• Mathew Guest

Noirthern Favourites: The Quaker by Liam McIlvanney

The Quaker is a truly gripping crime novel by Liam McIlvanney, an academic in Scottish Studies based in New Zealand. Son of the famous William McIlvanney (father of ‘Tartan Noir’), the younger McIlvanney sets this, his third novel, on the rough, murky streets of late 1960s Glasgow.

It follows DI McCormack in his pursuit of a serial killer, dubbed 'The Quaker' by the media on account of his moralistic, judgemental comments about women of 'loose morals' (as reported by his one surviving witness). I had serious reservations about this – as a Quaker myself, I’m not confident this label – even when used as a popular stereotype – has ever been the go-to shorthand for misogynistic piety. Within sectarian Scotland, I can’t imagine there wouldn’t have been more apt colloquialisms within the common parlance of the time.

However, don’t let this put you off - it’s one of the best Noirthern novels I’ve ever read.

The book is beautifully written: the almost lyrical description of the locations and characters is strong enough to add real depth but not so indulgent as to detract from the gripping plot.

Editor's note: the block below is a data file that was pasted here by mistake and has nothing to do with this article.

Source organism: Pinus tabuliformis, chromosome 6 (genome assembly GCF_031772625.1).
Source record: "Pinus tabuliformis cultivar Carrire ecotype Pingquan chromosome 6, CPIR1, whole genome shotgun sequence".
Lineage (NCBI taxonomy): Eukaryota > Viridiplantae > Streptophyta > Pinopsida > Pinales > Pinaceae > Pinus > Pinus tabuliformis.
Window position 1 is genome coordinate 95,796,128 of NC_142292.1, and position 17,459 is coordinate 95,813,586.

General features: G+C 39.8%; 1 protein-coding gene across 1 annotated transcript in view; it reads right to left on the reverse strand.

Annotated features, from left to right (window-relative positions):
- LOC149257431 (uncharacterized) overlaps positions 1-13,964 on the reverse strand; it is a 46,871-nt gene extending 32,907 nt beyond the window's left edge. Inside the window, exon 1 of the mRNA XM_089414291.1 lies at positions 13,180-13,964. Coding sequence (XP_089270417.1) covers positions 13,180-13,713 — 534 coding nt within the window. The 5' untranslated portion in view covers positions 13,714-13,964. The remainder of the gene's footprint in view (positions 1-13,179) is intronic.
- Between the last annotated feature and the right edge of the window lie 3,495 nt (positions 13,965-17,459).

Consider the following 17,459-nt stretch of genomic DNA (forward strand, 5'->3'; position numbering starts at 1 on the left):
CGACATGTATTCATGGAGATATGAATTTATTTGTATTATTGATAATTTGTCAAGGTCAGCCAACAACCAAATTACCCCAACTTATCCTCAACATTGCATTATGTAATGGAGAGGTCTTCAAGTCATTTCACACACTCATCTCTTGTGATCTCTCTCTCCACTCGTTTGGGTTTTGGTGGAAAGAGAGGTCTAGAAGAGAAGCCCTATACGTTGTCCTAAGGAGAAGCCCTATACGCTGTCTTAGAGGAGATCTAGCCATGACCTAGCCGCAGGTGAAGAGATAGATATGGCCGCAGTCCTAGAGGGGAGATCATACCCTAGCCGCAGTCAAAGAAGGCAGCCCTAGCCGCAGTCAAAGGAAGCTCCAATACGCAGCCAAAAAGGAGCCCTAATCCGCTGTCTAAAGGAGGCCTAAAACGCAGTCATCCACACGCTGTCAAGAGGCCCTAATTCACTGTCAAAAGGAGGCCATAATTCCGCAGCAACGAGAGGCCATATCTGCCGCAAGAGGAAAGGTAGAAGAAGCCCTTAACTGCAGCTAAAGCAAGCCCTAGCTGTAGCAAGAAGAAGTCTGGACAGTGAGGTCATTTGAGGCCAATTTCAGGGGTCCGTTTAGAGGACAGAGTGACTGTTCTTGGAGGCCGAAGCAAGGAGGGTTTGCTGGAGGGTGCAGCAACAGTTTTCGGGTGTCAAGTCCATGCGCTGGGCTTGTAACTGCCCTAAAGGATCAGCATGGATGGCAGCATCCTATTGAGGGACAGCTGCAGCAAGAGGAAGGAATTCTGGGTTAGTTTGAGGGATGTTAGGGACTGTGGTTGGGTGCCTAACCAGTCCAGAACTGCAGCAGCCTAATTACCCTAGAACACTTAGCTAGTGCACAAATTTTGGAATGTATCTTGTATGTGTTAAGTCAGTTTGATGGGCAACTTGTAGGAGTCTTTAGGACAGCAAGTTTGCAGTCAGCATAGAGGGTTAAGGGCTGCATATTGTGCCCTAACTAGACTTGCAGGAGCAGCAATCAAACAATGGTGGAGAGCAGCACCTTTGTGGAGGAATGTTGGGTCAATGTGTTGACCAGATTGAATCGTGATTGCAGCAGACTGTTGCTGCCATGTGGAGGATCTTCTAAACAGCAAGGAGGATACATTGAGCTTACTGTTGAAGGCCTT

There are also a couple of clever twists, and the story never quite goes where you expect, despite the well-established genre and the fact that the basic premise of the story is rooted in the true life - and still unsolved - case of 'Bible John', who killed 3 women in Glasgow in 1968-9.

The novel also manages to include some well-handled sexual politics, chiefly through its protagonist, who, as a secretly gay policeman at a time when homosexuality remained illegal in Scotland (although not, by then, in England), maintains illicit liaisons while witnessing vicious homophobia in his day job, including among his colleagues. The emergent tensions are poignant, without being at all gratuitous.

Evocatively set, and sensitively told, The Quaker is a stand-out serial killer story that will thrill all those who like their crime fiction gritty and real, without being soulless.

35 views1 comment